The freedom to vote came from many years of suffrage of women, minorities, African Americans and young adults. Being able to vote is a right that many people take for granted. And that's what defines our nation as a democracy. From what we have learned from history it seems that women and African Americans have fought for suffrage the most. Allowing everyone to vote did not appear over night with the ratification of the Constitution. .
The Articles of Confederation came to when the colonies declared there independence on July 4, 1776. This Confederation states that the colonies were to maintain their power and still stay the same. The United States government started a "league of friendship" when the Articles of Confederation failed. But at this time the government did not hold that much power, because the states wanted to retain as much power as possible. The states had the right to decide who had the right to vote. At first the states decided that only white land owning males had the right to vote. Later amendments to the US Constitution changed that. .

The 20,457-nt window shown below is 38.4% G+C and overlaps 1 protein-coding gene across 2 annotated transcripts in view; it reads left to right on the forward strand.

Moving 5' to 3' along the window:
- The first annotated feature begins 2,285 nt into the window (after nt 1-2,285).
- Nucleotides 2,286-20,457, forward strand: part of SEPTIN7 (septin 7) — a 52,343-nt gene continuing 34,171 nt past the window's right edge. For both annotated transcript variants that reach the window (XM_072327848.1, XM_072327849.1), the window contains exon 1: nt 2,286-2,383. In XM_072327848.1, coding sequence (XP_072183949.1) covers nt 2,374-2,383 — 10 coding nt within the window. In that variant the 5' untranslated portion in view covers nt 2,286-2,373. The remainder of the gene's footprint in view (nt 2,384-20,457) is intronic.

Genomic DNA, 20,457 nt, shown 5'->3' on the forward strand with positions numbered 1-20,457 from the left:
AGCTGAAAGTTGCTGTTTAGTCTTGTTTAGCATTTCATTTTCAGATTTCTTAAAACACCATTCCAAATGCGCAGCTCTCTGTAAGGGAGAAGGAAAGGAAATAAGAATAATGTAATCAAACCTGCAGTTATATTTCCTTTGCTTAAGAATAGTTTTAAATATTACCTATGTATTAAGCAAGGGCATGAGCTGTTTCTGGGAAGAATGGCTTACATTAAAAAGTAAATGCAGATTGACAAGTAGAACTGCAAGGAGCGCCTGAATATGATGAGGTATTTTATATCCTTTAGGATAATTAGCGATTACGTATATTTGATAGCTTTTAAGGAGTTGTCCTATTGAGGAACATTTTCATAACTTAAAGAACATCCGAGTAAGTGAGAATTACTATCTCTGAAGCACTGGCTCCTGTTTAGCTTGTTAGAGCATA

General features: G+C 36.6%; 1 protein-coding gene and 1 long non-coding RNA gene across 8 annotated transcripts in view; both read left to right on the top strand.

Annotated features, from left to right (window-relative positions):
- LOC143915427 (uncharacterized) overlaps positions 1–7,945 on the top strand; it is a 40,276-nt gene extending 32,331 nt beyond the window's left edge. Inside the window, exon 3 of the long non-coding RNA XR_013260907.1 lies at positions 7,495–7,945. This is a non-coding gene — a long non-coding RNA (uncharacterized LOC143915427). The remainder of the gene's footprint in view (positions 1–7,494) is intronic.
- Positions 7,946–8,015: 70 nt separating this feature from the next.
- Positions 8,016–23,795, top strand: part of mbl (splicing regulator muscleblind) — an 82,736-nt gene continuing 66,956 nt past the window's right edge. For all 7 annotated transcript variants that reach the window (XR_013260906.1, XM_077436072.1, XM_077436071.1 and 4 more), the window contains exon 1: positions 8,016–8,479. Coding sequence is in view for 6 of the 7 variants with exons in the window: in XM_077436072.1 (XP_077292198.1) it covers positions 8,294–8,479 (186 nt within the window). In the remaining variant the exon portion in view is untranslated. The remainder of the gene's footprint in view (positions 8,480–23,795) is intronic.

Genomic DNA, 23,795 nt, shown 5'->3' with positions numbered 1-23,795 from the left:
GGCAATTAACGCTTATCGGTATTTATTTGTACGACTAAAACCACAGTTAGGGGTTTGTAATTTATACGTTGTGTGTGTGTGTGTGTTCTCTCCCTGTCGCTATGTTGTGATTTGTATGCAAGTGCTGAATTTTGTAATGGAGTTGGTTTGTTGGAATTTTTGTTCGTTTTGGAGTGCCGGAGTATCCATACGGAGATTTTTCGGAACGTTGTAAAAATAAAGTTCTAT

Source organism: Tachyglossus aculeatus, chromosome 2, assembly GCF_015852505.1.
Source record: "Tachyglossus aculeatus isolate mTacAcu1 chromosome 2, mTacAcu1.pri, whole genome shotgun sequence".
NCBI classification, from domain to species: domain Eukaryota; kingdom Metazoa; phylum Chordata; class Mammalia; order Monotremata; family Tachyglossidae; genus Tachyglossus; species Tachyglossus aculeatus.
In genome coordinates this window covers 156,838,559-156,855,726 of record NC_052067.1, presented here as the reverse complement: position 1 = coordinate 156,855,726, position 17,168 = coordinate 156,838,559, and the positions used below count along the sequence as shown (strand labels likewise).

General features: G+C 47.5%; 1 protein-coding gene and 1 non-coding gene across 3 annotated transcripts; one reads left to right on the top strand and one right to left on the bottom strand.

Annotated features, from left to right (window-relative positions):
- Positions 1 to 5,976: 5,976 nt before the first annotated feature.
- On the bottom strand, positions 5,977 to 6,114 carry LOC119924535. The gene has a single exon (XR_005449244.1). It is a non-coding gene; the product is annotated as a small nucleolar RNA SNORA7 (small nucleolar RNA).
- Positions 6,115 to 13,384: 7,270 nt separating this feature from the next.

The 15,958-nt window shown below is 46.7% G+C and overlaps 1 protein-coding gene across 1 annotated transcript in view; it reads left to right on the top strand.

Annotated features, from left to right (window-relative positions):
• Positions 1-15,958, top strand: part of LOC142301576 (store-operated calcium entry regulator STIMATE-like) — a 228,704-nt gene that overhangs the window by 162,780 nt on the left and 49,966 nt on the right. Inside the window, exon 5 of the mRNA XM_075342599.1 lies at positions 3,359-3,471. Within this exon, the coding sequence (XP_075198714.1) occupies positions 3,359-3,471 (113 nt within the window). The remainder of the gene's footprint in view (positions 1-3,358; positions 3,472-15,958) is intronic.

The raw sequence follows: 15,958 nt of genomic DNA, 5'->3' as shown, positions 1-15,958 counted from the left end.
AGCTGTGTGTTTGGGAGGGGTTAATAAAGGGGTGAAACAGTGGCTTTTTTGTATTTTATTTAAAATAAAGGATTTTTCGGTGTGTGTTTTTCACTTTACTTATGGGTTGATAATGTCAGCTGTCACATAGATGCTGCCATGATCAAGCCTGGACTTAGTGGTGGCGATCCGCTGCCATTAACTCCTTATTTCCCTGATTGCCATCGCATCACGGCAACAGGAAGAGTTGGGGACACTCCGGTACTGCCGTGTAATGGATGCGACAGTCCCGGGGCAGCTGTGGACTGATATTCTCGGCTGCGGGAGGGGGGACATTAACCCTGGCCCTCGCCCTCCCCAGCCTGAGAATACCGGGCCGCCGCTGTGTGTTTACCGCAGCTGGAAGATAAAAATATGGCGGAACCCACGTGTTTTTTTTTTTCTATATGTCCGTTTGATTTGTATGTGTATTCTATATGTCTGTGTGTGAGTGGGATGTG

In 1857, Chief justice ruled that African Americans "are not included under the word "citizens" in the Constitution." Then in 1868 the Fourteenth Amendment was adopted, which is to make former slaves citizens. The Amendment says that no state shall deprive any person of life, liberty, or property, without due process of law. The amendment was the first successful and serious attempt to shift the balance of power in the United States in favor of the federal government over the states. But with this amendment in tact the southern states were still able to find a way to limit voting to only white males. So, in 1870 the Fifteenth amendment "barred the federal and states government from denying any citizen the right to vote because of race, color, or previous condition of servitude". The Fifteenth Amendment specifically gave the right to vote to black males.